Subotica is located … blah, blah. There are so many people … blah, blah. As the wind blows in the branches … blah, blah … Some people come here only to watch the Hungarian secession … I didn’t.
I just wanted to go to Suboticaand eat Negro candy. Why? Because what “Saher” cake is for Vienna, “Žerbo” cubes are for Pest, “Negro” candy are for Subotica, which are produced by the same recipe for almost a century. From the Ruf brothers’ workshop, “Mentol” came out in 1917, and “Negro” in 1928. It’s not that I really love them but when you are in Subotica…
They were first produced by the widow Serena Ruf who, thanks to her entrepreneurial spirit, managed to lift the small manufacture to a factory level in just ten years.
In that time the candies were packed manually into tin boxes and were unique in their refreshing combination of the lacriques and mint plants. Their ability to color the tongue is an occurrence that additionally entertains all those who are less than five years old.
And so, as my tongue touches my third candy, I have something to see. Hungarian secession in its best edition.
Most of the buildings were designed by a pair of Hungarian architects Marcel Comor and Deze Jakab, and among their works are the Town Hall, Synagogue, Palić Water Tower and many other facilities.
The Reich’s palace was erected in 1903 under the Ferenc Rajhl project. The architect deliberately placed it near the train station because he wanted everyone to see it. The whole of the building dominates the motif of a stylized heart. The façade is made from Žolnai ceramics. The owner went bankrupt and went with his family to Hungary and now the palace has been turned into the city museum.
The city hall in Subotica dominates the city and was built from 1908 to 1910, it is a mix of secession and Hungarian folklore. When the project was presented, the public rebelled, the general opinion was that it was too gaudy. It is not known how the architects secured the victory for their project, but the City Hall is to our joy here in all its splendor and beauty…
The most iconic detail on the City Hall is the tower which has clocks that represent all four sides of the world. It was intended to be like the Metropolitan, to tick every quarter and full hour. The clock dial is illuminated so it can be seen at night. Under the tower, weddings are held.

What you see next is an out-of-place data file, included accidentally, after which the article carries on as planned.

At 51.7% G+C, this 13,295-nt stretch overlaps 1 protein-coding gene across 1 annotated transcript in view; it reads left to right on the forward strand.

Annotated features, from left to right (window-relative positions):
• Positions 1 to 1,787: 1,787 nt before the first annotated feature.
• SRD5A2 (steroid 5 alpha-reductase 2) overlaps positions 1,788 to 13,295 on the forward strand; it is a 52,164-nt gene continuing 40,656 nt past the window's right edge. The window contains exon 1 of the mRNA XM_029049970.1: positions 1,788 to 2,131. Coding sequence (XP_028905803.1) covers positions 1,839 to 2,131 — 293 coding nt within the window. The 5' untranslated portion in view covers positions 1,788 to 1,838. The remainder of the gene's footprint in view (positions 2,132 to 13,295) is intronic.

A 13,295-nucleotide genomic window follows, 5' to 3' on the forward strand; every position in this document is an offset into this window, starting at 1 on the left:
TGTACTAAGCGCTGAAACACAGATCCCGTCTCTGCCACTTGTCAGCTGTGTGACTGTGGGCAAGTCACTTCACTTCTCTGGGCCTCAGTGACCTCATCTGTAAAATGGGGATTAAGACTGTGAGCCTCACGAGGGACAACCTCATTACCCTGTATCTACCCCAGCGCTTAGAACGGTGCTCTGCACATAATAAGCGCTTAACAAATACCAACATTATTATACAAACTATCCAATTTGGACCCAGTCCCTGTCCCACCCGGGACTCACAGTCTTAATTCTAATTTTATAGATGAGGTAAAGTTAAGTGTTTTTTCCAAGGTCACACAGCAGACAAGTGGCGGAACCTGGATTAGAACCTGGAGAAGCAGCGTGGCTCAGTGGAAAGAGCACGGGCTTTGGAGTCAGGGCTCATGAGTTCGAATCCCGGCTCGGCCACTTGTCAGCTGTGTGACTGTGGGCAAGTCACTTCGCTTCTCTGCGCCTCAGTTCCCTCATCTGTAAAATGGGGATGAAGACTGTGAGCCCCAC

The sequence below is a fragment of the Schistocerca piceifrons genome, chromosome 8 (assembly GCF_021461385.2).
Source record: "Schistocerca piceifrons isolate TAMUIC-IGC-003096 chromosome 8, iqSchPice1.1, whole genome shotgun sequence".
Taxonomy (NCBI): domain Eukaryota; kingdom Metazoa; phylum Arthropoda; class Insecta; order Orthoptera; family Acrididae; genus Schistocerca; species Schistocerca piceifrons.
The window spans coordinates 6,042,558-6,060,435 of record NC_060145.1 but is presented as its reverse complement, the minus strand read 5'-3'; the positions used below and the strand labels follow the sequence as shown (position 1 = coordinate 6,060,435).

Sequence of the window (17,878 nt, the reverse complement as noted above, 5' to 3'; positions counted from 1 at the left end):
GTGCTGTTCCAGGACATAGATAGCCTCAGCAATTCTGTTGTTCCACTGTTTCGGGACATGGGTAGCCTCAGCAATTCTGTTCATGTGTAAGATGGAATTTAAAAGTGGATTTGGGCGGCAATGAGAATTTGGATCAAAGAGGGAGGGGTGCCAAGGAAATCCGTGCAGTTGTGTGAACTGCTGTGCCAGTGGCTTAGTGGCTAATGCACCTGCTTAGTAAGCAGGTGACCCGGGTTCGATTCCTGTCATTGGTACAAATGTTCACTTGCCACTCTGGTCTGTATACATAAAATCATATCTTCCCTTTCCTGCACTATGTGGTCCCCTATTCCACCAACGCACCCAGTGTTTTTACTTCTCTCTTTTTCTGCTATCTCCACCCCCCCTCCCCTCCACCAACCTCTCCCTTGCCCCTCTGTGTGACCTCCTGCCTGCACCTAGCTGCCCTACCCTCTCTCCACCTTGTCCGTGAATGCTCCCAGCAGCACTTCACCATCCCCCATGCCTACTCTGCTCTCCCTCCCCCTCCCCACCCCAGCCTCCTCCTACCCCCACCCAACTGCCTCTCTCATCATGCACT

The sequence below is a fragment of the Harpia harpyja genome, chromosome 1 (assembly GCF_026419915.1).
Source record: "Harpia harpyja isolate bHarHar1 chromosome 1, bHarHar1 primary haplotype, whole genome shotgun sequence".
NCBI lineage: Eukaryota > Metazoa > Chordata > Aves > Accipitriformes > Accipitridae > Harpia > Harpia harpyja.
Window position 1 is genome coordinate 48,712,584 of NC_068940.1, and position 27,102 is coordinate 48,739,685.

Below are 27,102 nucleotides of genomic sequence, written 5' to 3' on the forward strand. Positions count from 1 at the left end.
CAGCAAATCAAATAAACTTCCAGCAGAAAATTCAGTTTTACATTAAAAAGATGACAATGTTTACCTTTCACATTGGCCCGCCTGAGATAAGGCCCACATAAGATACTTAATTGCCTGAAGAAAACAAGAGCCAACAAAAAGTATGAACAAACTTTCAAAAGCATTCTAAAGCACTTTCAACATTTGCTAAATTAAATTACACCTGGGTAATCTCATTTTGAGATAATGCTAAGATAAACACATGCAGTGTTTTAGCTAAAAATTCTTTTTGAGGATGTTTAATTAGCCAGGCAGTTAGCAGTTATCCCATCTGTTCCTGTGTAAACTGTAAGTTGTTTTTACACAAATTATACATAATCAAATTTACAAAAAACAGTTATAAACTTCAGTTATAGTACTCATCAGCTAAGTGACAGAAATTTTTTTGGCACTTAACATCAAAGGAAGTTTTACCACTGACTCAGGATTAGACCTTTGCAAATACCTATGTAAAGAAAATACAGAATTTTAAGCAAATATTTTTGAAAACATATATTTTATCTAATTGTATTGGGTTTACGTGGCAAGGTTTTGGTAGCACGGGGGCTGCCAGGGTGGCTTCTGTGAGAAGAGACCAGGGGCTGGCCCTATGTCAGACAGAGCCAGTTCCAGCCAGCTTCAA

The City Hall can be visited if you make a phone call. I wanted to check first whether I could go through the palace at all. It’s best to do it with a daring portrait clerk.
And so, my mother comes in with a camera hanging around her neck… She never accepted the phone as a means of taking photos… ‘The devil’s work’, she says. If it was, then nothing like this would have happened… And so, my mother, with her musical voice from the school in Vienna, which my grandfather a professor injected into her DNA long before my birth, she begins talking with the clerk:
– Good day
– Good day
– I’m sorry to ask you, but is the City Hall accessible for the disabled?
A blank look…… doesn’t understand the question
– I see you have an elevator, can I come in and take a look at it? I need to check if a wheelchair can get inside…
The blank look falls on the camera …… and then a grain of reason appears in his eyes
– Ah you are tourists … You can’t enter you need to make an appointment
– Well, I want to make an appointment, but first I need to look at the elevator…
– No way…… How do I know if you won’t to just look at the elevator!
During our ‘discussion’ a river of people enters and exits from that elevator normally, but due to our old-fashioned camera that reveals our “evil intentions” we remain stuck in place at the mercy of a daring portrait clerk.
– Ok, can I give you my ID card, just to look at the elevator? – said the persistent Viennese school.
– Why should I, prey tell?
– You don’t have an appointment!
– I need to make an appointment in order to check the elevator?
The blank look that he gave us was blurred because the answer surpassed his mental functions.
– Ok, can I schedule an appointment?
– No! We’re closed!
And that’s why I can’t say anything about the interior of the City Hall, but that is why there is a place with a characteristic name in front of which I would like to send this gullible portrait clerk, and that is the Monkeys Lot that is circled by a wrought iron fence, located in front of the City Hall.
This was a popular youth gathering place, a place where you were going to be seen. People usually came here in about five in the afternoon or the lot was full. How the plot got it’s name I could not find anywhere, It was probably named by the locals in a fit of good humor. Today, the monkey’s plot only serves for a man to lean on when he is tired of walking if the benches are not free.